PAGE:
The US-China Business Council (USCBC) represents nearly 220 US companies with significant investments and operations in China and with strong interests in the development of China’s economy and foreign investment regime. We are pleased with the establishment of the China (Shanghai) Pilot Free Trade Zone (FTZ) as a testing ground for further reform in many areas. In particular, the adoption of the negative list approach to regulate foreign investment is a positive move in line with international best practice.
There have been a number of recent positive developments to expand market access in the zone and improve the operational environment for companies. These include the January 6 MIIT Opinions on Further Opening up Value-added Telecommunication Services in the China (Shanghai) Pilot FTZ, which recommends removing some restrictions in value-added telecom services. In addition, steps in 2013 to decentralize, streamline, and limit new administrative approvals are important in helping companies save costs and launch new operations that contribute to China’s economy. The Shanghai FTZ should continue to test these reforms and launch new ones that will broaden market access and provide a more open operating environment for all companies, both domestic and foreign. Such changes will ultimately benefit China’s economy as a whole, not just Shanghai’s.
At the same time, we are concerned that the current negative list retains nearly all of the investment restrictions included in the 2011 Catalogue Guiding Foreign Investment in Industry and other investment-related regulations. These restrictions make it difficult for foreign companies to contribute fully to China’s economic modernization plans and discourage foreign investment into China. Foreign investment plays a critical role in promoting innovation and industrial upgrading, spurring economic growth, and creating high-quality, high-paying jobs in the Chinese economy. An open investment environment without pre-conditions for access in the Shanghai FTZ (and ultimately throughout China) would allow all companies to equally contribute their experiences and best practices to the country’s economic development. Removing current restrictions on foreign investment will help China’s policymakers develop Shanghai into an international financial hub, increase the number of companies relocating their Asia headquarters to Shanghai, and transition China into a leading services economy.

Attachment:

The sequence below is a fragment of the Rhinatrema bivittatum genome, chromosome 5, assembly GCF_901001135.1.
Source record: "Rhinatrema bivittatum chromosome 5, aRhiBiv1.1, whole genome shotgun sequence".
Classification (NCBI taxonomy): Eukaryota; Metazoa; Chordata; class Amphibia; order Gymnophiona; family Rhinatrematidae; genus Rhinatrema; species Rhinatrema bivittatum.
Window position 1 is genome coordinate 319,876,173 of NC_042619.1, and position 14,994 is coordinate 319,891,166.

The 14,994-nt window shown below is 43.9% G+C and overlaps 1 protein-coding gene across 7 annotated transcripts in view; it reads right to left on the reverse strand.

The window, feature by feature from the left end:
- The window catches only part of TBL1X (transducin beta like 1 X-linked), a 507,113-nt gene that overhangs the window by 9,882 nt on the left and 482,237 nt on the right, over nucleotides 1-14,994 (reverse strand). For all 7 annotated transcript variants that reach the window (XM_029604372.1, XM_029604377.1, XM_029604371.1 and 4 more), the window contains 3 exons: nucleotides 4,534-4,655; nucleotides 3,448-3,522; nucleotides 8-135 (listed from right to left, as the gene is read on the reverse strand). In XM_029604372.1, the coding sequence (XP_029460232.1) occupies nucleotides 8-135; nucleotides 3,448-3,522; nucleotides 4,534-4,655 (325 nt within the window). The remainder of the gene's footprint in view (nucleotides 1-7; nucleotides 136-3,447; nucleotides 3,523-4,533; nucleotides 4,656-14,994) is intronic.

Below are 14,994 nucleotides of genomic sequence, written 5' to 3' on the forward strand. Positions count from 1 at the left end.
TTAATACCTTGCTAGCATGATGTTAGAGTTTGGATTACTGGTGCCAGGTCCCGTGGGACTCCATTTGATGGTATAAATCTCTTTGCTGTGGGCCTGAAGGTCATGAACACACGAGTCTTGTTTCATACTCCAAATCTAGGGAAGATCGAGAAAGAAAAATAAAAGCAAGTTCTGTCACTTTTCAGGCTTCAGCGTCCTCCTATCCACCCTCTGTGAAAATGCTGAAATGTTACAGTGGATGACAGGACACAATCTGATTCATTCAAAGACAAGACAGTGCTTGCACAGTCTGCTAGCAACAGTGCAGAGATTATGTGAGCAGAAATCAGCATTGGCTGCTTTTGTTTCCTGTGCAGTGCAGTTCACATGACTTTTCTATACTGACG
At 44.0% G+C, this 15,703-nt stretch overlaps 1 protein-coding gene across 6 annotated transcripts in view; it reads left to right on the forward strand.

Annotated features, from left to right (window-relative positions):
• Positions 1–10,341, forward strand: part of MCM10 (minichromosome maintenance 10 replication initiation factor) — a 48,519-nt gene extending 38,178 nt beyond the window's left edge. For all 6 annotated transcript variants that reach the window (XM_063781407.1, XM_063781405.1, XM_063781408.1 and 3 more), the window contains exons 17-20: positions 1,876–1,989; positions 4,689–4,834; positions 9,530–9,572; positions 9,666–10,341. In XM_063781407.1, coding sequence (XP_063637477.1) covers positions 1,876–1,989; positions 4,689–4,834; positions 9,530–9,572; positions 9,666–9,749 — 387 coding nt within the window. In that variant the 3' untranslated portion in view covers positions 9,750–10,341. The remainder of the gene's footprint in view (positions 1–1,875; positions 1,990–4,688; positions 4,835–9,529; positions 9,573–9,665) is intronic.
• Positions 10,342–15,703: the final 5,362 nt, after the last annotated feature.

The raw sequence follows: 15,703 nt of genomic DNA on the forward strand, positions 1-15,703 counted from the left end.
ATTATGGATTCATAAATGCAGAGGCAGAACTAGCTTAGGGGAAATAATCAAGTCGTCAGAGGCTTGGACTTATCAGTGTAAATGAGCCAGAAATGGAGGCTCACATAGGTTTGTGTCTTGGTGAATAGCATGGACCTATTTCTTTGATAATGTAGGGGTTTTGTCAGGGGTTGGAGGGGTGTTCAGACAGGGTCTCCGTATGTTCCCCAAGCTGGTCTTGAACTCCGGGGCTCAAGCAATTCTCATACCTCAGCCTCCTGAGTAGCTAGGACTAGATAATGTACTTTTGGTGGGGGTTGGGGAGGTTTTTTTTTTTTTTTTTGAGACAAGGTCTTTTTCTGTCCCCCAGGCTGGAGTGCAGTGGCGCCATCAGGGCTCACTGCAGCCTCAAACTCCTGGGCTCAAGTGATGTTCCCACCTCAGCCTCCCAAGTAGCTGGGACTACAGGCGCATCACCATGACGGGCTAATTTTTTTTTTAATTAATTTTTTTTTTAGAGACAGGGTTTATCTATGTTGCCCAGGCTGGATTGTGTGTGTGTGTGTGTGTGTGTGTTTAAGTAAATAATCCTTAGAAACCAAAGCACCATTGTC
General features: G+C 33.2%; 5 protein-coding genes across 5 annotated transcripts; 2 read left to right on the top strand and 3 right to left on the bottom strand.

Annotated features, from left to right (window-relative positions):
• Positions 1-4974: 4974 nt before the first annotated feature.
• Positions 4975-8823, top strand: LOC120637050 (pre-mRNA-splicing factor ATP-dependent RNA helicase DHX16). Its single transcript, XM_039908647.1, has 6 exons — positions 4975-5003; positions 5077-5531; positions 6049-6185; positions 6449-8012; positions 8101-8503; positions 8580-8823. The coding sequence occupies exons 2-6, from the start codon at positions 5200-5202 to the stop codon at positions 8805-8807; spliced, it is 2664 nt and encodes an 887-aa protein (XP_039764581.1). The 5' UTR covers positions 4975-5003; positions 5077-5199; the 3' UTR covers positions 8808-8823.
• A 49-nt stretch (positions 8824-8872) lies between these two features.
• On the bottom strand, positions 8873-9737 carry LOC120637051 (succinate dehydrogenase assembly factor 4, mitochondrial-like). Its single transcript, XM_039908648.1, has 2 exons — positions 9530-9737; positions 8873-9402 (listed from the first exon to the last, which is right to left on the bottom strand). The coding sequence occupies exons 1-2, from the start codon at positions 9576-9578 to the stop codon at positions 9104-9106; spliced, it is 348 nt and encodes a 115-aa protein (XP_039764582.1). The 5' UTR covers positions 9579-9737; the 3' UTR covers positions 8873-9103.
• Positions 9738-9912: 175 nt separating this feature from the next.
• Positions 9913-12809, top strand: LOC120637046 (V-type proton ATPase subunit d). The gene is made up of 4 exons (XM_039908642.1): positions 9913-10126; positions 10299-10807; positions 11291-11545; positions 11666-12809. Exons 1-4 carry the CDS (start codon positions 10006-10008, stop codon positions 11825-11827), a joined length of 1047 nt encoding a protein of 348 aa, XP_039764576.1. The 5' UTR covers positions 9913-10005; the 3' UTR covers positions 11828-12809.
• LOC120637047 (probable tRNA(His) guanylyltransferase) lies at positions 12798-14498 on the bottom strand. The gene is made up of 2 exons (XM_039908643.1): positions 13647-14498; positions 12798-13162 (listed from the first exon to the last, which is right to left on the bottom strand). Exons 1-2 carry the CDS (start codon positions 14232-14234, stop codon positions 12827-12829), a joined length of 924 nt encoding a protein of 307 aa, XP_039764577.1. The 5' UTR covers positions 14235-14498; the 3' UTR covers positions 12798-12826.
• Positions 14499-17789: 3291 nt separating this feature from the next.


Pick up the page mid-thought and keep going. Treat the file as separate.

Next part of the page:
As an example of current negative list practice, USCBC has prepared a summary of US “negative list” in its bilateral investment treaties (Appendix, Page 9-11), covering all restrictions that US maintains or impose potentially in foreign investment. We hope this will be useful as China’s government revises the Shanghai FTZ negative list and considers what it may include in the US-China bilateral investment treaty.
Government policymakers have made great strides over the years in guiding the Chinese economy to achieve sustained growth and development. During President Xi Jinping’s June 2013 visit to the United States, China and the United States reaffirmed the importance of open trade and investment in fostering economic growth, job creation, innovation, and prosperity, and stated their commitment to further liberalize global trade and investment. The Shanghai FTZ and related reforms present an important opportunity for China to harness that momentum by allowing increased access for foreign investment across sectors. USCBC respectfully requests that officials follow the below principles as they draft and revise regulations on foreign investment, make changes to the negative list, and propose and enact additional reforms related to the Shanghai FTZ and the broader Chinese economy:
• Substantially reduce investment restrictions Allow companies to select the investment vehicle of their choosing by removing all existing ownership restrictions except those absolutely necessary for national security. This would encourage more foreign companies to import capital and technology, to create employment opportunities, and to share international best practices to further develop China’s economy. Following this principle would also be in line with China’s economic development goals. Finally, reducing investment restrictions would encourage governments to make market-driven regulatory decisions that will allow foreign companies to grow and better serve Chinese businesses and consumers.
• Encourage a vibrant services sector through fair and open market competition Remove ownership restrictions, high capital requirements, and licensing barriers in key sectors, especially in the construction, finance, healthcare, legal, media, and telecom services sectors. This would allow an influx of investment and expertise that could help China reach its goals of increasing the services sector share of GDP, creating jobs, and developing “greener” industries. China’s manufacturing sector became a world leader by opening to global competition in the 1980s. Allowing fair and open competition would similarly encourage China’s service economy to grow and thrive today.
• Equal treatment for foreign and domestic enterprises Eliminate terminology such as “foreign invested enterprises” to allow all companies to participate in the market under the same conditions. This would help China’s central government more quickly reach its goal of building targeted industries and deploying innovative technologies in the market.
USCBC respectfully submits the following specific changes for consideration, both during the 2014 negative list revision and after, as China’s policymakers pursue deeper reform in the Shanghai FTZ and expand these reforms across China.